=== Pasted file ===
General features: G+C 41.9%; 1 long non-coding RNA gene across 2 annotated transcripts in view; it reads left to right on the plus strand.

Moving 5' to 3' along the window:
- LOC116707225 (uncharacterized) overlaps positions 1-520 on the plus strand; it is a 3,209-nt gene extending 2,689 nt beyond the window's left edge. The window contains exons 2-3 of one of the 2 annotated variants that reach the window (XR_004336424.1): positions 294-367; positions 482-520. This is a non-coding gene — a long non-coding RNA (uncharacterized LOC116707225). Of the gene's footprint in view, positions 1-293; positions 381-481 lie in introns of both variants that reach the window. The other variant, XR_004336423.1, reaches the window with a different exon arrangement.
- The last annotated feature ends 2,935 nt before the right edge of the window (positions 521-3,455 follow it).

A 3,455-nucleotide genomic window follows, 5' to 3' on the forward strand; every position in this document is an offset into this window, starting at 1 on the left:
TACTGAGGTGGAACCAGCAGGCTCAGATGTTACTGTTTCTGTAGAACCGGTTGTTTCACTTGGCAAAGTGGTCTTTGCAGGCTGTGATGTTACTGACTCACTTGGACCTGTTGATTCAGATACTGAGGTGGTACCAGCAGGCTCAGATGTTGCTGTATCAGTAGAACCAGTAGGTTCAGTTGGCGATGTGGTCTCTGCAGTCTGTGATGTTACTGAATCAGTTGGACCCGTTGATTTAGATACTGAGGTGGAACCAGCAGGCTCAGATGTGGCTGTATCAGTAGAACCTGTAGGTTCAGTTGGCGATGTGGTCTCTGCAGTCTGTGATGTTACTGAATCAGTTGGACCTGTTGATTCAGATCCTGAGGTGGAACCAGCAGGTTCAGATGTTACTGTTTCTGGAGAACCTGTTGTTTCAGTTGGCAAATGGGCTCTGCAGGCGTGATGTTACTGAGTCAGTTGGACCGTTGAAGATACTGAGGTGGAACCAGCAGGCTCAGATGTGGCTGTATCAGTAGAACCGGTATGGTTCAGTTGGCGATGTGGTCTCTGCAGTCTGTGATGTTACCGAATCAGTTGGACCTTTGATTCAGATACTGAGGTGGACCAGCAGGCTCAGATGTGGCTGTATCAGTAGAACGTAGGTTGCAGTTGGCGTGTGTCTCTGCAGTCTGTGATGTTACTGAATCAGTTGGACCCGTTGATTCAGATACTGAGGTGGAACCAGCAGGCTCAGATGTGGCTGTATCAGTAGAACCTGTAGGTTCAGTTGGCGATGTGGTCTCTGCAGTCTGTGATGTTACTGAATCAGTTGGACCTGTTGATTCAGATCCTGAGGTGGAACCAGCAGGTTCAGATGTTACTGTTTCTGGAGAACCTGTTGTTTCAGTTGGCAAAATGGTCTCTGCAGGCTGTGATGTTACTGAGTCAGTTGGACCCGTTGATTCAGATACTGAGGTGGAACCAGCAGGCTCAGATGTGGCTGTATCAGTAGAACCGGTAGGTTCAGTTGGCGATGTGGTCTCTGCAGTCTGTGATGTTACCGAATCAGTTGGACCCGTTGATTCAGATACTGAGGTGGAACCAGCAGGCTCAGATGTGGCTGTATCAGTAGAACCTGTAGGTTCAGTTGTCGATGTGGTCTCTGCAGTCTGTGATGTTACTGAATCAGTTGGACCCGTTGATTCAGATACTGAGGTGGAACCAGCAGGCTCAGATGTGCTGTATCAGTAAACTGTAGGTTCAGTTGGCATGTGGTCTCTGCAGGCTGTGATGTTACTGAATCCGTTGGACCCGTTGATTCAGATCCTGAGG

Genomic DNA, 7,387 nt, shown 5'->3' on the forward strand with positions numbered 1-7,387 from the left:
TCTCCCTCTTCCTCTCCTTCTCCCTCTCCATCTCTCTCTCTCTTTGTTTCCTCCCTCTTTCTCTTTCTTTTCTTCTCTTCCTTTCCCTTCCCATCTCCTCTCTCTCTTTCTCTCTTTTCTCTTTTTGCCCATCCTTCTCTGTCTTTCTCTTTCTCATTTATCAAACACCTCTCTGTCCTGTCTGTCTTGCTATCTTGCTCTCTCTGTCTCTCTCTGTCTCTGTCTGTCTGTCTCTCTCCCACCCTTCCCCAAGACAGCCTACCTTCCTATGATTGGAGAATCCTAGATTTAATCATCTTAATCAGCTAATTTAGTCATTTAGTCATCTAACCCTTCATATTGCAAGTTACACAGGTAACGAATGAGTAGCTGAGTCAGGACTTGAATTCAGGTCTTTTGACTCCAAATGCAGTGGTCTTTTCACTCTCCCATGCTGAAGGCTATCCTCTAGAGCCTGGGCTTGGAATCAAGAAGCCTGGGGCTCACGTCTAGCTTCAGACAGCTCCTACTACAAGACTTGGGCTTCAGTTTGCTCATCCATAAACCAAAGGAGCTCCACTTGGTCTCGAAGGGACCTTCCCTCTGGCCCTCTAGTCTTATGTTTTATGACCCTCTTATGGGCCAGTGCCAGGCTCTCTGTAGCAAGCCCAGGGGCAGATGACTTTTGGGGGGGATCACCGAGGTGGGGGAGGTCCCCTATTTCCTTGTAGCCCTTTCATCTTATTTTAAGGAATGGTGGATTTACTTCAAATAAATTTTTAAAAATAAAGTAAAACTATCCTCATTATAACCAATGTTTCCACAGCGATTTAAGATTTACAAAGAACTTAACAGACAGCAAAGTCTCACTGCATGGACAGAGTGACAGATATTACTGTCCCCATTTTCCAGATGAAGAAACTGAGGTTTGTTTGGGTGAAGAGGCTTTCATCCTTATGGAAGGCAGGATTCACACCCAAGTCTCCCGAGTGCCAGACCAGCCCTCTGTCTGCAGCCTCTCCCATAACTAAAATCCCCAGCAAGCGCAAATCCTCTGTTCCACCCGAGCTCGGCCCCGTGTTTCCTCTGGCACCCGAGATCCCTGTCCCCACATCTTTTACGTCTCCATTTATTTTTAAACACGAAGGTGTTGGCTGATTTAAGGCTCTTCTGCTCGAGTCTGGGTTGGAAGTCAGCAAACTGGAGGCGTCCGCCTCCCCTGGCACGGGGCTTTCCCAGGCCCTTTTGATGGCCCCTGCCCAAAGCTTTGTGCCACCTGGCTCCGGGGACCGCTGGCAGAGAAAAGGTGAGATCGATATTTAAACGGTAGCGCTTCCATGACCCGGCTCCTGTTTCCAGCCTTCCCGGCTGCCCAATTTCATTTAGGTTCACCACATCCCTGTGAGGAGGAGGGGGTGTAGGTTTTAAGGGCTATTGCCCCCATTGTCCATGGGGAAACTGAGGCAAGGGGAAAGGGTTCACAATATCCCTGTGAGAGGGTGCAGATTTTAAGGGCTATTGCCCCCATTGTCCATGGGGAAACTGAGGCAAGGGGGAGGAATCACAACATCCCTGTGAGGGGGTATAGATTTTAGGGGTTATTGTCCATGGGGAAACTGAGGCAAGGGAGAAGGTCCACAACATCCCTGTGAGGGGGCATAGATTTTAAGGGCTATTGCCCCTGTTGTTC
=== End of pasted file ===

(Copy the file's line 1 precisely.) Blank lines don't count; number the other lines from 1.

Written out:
General features: G+C 41.9%; 1 long non-coding RNA gene across 2 annotated transcripts in view; it reads left to right on the plus strand.